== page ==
Table 2. Selected Comments from the Survey
Work satisfaction
    Community physicians“I'm mainly dissatisfied by the disparity in pay between primary care and specialties; I would argue other specialties pay should be lowered/brought into line with primary care.”
“The dissatisfaction with income arises because of the lack of valuing primary care relative to specialist medicine.”
“Clinic is too big …. Would love to get back to a smaller footprint type of clinic.”
“The perk of the larger group was having less call and less rounding. Both of these while nice, have distanced us from personalized healthcare—and I suspect job satisfaction.”
“I get discouraged with all the uncompensated time—phone calls, dictations. I am often working from home or on my days off to complete these things.”
    Residency physicians“As far as the ability to provide continuity of care, I am not sure the teaching clinics could do a worse job of prioritizing this if they tried.”
“Always battling the tension between clinical productivity and other rewarding aspects of academic practice (teaching, research, leadership).”
“The nature of being a residency educator is that continuity will be diffused, so I accept that.”
    Micropractice physicians“I would not trade this model for anything short of bankruptcy.”
“Income aside … I have never been as happy practicing medicine as I am now.”
“Though I make enough money for me I feel that I deserve to make more money for the amount of work I put in.”
“I am very satisfied with the ultra flexibility of my schedule.”
Practice issues
    Community physicians:“I don't enjoy my work as much as I could if I were to have more time to learn and teach patients. The standard clinic template does not allow for much flex time to address more complicated issues ‘on the spot’; this is the difficulty of trying to be ‘efficient’ while trying to be ‘thorough’.”
“Insurance continues to be a major challenge to offering appropriate care.”
    Residency physicians“Always a struggle with the schedule. [The] 99214 level often does not reflect the time needed for complex chronic disease management, especially in the elderly.”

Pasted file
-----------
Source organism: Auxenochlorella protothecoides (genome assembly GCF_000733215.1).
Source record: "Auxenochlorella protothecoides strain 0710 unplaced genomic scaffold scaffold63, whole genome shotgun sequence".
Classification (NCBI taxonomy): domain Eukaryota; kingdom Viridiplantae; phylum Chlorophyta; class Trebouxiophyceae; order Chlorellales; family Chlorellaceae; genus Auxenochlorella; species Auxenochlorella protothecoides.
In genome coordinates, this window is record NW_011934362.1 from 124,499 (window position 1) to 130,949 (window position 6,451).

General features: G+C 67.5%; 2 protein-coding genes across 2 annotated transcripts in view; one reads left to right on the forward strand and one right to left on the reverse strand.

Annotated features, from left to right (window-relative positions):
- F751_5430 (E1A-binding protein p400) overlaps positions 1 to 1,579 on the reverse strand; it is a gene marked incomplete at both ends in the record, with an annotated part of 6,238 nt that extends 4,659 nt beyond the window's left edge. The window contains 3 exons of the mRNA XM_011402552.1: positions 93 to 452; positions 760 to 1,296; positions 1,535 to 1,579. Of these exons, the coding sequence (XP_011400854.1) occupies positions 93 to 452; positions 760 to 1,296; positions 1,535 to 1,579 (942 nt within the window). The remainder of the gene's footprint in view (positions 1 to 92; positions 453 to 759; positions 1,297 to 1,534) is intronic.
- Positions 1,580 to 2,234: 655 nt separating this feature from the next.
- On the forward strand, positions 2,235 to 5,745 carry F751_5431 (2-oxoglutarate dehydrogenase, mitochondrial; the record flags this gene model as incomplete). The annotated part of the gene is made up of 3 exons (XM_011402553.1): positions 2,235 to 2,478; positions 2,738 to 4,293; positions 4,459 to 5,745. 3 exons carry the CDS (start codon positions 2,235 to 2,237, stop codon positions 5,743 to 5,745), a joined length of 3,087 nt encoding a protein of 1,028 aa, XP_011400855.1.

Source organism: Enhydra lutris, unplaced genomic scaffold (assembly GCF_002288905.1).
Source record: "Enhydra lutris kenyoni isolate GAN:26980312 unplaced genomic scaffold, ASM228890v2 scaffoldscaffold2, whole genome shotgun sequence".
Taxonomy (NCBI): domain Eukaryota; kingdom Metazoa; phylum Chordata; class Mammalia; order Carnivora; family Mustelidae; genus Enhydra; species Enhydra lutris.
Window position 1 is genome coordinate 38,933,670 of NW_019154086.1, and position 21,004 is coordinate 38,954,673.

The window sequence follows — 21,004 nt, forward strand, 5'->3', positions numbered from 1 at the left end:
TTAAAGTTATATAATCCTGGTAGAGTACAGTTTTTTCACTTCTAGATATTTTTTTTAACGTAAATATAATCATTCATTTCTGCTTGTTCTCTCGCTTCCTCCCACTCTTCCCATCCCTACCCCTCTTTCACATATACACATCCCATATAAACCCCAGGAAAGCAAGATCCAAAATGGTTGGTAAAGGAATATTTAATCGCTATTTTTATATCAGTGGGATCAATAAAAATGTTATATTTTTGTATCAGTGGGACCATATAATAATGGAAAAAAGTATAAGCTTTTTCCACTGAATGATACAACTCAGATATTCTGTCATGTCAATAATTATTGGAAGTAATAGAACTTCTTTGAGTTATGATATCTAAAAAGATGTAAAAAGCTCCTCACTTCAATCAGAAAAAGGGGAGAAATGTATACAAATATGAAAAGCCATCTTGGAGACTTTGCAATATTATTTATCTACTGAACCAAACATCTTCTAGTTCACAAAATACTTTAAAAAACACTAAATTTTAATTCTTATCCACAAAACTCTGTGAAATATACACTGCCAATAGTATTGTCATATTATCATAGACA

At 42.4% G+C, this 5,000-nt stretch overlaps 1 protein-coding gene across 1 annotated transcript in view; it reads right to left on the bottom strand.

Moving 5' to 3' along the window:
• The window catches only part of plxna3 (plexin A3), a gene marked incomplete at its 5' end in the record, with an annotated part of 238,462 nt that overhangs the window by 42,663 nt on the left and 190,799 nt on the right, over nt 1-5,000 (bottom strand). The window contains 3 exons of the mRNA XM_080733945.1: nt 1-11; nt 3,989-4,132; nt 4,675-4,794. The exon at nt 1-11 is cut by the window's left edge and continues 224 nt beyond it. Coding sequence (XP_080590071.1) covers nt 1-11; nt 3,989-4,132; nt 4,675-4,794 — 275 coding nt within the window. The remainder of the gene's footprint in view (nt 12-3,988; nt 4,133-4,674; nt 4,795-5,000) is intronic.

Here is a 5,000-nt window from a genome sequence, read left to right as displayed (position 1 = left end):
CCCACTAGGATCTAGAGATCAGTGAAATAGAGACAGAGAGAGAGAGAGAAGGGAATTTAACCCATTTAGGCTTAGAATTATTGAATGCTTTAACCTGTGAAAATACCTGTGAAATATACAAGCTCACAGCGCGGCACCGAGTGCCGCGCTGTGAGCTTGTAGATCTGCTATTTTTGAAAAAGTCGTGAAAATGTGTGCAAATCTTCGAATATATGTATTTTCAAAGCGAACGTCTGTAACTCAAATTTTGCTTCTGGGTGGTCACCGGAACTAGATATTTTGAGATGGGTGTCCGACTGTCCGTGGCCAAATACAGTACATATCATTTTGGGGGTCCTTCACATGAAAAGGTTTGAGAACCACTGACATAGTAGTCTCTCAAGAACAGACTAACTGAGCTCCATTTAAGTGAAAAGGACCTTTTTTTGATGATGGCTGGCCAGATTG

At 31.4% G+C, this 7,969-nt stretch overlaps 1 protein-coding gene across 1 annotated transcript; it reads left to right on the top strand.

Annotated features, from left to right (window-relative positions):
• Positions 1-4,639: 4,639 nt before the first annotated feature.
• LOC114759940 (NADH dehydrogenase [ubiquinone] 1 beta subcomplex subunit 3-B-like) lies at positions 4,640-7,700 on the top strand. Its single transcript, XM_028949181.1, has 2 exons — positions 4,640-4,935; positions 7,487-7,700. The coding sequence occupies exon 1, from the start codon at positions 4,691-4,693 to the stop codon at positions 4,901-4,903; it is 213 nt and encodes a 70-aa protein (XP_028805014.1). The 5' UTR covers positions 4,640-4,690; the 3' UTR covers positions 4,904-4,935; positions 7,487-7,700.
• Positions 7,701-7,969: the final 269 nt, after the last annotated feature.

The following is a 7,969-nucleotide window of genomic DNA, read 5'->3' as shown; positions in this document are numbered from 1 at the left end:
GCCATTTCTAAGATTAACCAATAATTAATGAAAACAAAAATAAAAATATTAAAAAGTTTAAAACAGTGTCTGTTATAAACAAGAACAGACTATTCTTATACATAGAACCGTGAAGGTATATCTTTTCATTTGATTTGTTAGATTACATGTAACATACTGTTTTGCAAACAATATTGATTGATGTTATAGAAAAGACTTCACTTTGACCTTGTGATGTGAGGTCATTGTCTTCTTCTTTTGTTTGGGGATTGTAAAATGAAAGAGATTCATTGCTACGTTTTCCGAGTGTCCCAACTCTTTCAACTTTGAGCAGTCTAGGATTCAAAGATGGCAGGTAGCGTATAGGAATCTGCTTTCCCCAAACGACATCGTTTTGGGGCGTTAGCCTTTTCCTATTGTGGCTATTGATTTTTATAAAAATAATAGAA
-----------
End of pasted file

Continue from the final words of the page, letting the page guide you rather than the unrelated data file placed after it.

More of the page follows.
Micropractice physicians“I am not able to perform some of the procedures I previously was able to perform—colposcopy, flexible sigmoidoscopy, for example. I cannot afford this equipment, would not have the numbers to support their purchase, do not have staff to assist, do not have the room for it.”
“I take all the time needed to see the patient, know about them and their family. It is very rewarding this type of practice.”
“Haven't been able to do as much minor surgery without an assistant but plan to do more when I hire an MA.”
    Community physicians‘I am hopeful, and optimistic, that changes … in regard to pay and adjustment in the model of compensation … will more accurately reflect the work we do in patient panel management. If this change does not occur, it will make me more inclined to seek out jobs with less time constraint, which are paid for the work done.”
“[My] confidence in the organization's ability to respond to market changes and commit resources to primary care and family medicine is at [an] all time low.”
    Residency physicians“I feel pressure to produce, to reach protocol standards, to have patients be ‘very satisfied’ with my care … all while needing to be scholarly. It doesn't feel like I am left with any time to think deeply about anything.”
“I do not feel compensation based on RVU production encourages me to practice my style of primary care medicine; I would prefer a salary model with incentives for providing optimum evidence based medical care.”
    Micropractice physicians“I am satisfied with the work I do professionally but I am not satisfied with the factors that impinge—low reimbursements and ceaseless demands for prior authorization.”
  • MA, medical assistant; RVU, relative value units.